A 42-year-old woman has experienced episodes of dizziness, ringing in the ears (tinnitus), and a sense of fullness in her ears. She says she has had these episodes over the past year. She is worried that she might have Meniere's disease.
Meniere's disease happens when too much fluid builds up in the compartments of the inner ear that contain structures that control balance and hearing. These compartments, called the labyrinth, are filled with fluid called endolymph. In the balance organs, this fluid stimulates receptors that send signals to the brain about body movement. In the cochlea, this fluid is compressed in response to sound vibrations, and this stimulates sensory cells that send signals to the brain about sounds.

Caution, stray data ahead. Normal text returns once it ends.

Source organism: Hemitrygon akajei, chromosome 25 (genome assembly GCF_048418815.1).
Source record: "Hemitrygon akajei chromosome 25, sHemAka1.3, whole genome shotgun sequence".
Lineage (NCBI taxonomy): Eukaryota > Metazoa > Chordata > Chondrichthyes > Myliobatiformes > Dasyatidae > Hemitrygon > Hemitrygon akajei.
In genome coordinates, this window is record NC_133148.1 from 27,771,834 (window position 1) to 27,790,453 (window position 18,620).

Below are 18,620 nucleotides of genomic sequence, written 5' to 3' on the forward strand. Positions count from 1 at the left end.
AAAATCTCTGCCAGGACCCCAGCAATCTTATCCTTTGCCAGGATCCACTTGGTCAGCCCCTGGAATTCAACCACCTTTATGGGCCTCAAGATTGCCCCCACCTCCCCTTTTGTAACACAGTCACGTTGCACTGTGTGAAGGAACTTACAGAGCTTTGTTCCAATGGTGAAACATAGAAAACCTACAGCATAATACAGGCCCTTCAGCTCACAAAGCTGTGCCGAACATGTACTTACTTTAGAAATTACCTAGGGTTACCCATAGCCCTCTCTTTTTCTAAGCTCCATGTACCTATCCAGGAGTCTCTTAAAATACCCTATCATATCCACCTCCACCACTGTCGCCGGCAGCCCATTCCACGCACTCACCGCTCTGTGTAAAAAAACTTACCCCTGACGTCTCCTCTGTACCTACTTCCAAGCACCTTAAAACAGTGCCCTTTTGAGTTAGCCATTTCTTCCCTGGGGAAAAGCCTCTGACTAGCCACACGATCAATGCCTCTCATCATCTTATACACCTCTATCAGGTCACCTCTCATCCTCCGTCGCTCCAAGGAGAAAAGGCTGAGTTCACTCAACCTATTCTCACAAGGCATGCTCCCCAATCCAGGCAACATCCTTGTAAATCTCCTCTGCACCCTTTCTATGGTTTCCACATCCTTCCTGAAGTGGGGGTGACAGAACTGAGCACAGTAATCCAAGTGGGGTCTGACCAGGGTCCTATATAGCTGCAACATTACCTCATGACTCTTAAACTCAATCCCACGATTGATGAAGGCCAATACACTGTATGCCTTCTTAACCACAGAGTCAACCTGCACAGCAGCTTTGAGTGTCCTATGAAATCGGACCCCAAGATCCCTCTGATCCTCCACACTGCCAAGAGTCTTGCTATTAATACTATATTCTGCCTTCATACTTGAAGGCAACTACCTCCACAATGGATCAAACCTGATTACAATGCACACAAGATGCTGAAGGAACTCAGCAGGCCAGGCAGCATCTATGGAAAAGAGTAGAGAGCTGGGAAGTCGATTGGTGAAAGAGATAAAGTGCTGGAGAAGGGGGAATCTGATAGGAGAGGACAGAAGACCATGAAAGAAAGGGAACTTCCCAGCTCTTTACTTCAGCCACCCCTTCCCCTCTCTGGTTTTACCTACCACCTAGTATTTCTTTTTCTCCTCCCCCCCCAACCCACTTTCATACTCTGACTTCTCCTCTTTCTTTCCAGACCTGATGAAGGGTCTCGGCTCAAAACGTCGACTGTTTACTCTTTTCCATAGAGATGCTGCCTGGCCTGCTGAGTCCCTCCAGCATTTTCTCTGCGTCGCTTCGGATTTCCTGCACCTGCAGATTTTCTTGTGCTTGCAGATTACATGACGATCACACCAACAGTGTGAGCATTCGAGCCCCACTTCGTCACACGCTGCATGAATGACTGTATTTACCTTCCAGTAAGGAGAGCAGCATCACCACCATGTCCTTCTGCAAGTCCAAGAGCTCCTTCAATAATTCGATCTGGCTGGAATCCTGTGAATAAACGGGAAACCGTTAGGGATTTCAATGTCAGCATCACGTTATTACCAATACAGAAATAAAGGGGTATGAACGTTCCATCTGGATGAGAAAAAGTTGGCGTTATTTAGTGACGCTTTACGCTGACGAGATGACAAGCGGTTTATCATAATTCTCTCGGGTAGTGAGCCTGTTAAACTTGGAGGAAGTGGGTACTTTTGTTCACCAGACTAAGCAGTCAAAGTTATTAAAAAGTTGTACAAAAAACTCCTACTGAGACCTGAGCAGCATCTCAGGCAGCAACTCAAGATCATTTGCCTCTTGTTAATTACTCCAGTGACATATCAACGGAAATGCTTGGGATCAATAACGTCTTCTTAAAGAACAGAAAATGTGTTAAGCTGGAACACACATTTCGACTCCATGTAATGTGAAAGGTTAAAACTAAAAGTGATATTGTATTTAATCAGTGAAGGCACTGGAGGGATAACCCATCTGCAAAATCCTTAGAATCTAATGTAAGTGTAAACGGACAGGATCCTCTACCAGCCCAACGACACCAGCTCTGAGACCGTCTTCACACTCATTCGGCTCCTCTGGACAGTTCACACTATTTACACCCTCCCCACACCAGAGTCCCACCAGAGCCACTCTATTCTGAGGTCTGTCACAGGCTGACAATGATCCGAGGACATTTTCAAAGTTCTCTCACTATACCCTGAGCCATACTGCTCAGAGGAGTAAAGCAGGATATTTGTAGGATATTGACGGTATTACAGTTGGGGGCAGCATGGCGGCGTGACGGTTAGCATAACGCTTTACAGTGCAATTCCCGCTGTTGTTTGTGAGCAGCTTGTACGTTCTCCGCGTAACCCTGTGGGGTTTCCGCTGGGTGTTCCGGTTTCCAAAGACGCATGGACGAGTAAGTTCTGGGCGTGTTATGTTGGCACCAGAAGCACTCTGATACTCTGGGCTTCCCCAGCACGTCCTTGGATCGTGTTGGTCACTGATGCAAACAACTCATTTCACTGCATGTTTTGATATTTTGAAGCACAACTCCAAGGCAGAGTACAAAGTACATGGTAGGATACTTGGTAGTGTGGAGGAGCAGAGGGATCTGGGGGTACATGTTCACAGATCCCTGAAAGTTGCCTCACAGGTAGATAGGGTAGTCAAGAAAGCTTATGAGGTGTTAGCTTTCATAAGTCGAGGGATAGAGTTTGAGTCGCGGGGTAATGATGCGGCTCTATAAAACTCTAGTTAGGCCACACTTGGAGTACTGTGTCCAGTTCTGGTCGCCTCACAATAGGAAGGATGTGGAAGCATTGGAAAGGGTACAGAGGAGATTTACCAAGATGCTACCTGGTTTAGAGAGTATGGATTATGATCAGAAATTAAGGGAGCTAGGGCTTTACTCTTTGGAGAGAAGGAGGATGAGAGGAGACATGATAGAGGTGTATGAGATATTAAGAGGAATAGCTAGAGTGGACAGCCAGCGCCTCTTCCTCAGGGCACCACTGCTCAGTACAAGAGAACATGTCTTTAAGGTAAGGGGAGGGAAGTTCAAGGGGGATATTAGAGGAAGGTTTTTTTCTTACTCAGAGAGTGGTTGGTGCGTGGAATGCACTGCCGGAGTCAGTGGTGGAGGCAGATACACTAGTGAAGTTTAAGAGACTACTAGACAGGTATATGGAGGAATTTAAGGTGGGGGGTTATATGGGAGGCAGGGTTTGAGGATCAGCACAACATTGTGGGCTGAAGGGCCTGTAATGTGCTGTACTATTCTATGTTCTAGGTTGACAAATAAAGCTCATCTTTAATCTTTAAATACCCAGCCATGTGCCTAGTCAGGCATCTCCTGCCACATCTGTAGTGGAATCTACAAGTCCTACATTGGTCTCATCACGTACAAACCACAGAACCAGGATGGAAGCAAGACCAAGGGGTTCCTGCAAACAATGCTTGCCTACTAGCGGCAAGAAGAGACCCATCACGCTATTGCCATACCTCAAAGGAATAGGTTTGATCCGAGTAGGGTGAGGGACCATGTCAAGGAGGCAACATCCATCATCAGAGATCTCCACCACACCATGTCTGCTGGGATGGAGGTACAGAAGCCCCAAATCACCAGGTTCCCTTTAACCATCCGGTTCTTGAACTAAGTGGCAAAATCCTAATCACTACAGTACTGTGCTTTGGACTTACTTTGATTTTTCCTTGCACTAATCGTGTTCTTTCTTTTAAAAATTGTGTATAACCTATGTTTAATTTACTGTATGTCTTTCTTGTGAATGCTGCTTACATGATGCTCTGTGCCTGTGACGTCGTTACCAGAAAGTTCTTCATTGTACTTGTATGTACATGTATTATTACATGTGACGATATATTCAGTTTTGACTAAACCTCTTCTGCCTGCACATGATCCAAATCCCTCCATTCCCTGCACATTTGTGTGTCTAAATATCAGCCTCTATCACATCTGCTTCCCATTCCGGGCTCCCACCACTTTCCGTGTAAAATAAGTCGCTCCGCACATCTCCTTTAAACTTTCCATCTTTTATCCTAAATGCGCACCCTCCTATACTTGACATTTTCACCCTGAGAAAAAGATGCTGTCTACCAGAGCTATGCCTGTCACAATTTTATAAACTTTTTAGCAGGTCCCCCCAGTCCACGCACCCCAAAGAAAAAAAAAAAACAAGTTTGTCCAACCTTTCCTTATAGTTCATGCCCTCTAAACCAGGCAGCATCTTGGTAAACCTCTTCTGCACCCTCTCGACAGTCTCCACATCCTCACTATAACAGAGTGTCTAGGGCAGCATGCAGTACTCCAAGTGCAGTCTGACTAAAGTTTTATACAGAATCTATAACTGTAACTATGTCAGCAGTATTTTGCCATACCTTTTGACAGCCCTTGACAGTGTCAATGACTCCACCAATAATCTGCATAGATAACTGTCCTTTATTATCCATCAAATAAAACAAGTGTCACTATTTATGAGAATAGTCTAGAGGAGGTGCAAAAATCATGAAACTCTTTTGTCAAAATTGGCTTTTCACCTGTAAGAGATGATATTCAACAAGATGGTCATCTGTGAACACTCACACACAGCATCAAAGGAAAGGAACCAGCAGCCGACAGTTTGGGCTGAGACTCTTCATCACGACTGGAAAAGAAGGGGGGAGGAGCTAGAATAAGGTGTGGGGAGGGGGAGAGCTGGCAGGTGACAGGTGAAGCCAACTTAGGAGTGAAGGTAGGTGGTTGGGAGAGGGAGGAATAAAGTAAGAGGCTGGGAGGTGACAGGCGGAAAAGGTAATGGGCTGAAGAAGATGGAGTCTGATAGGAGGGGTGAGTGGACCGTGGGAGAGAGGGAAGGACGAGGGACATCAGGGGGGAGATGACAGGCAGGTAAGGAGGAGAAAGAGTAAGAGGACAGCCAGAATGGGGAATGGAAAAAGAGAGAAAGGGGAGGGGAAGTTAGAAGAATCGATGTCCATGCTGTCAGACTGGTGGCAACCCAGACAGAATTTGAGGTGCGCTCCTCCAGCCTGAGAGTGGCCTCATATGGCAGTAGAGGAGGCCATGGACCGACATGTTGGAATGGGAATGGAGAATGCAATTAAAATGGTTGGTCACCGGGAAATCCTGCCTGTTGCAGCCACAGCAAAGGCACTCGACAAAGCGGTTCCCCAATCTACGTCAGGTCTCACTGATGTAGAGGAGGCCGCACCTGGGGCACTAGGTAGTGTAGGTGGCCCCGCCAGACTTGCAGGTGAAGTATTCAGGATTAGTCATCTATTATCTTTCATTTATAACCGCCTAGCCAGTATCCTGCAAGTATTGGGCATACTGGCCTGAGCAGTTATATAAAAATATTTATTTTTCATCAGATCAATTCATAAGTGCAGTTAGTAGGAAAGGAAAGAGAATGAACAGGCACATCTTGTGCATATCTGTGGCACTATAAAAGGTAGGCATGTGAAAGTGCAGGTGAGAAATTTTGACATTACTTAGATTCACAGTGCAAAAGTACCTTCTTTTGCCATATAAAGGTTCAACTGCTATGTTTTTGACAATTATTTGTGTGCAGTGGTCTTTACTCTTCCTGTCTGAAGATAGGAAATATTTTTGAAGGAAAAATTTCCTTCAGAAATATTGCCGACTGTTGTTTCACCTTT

During an attack of Meniere's, the fluid causes symptoms that vary in duration and intensity. They often occur in one ear, and can last for up to four hours. Most people experience severe vertigo, a spinning sensation, which is usually described as a horizontal merri-go-round type of feeling. This is often accompanied by a sense of imbalance and nausea or vomiting. In between attacks, hearing and the sensation in the ear return to normal.
Some medications can ease the symptoms of Meniere's disease. Medicines that treat motion sickness, such as meclizine and diazepam, might help with the spinning sensation, while antiemetics might control nausea or vomiting. Medications that reduce the buildup of fluid, such as diuretics and betahistine, may also improve vertigo.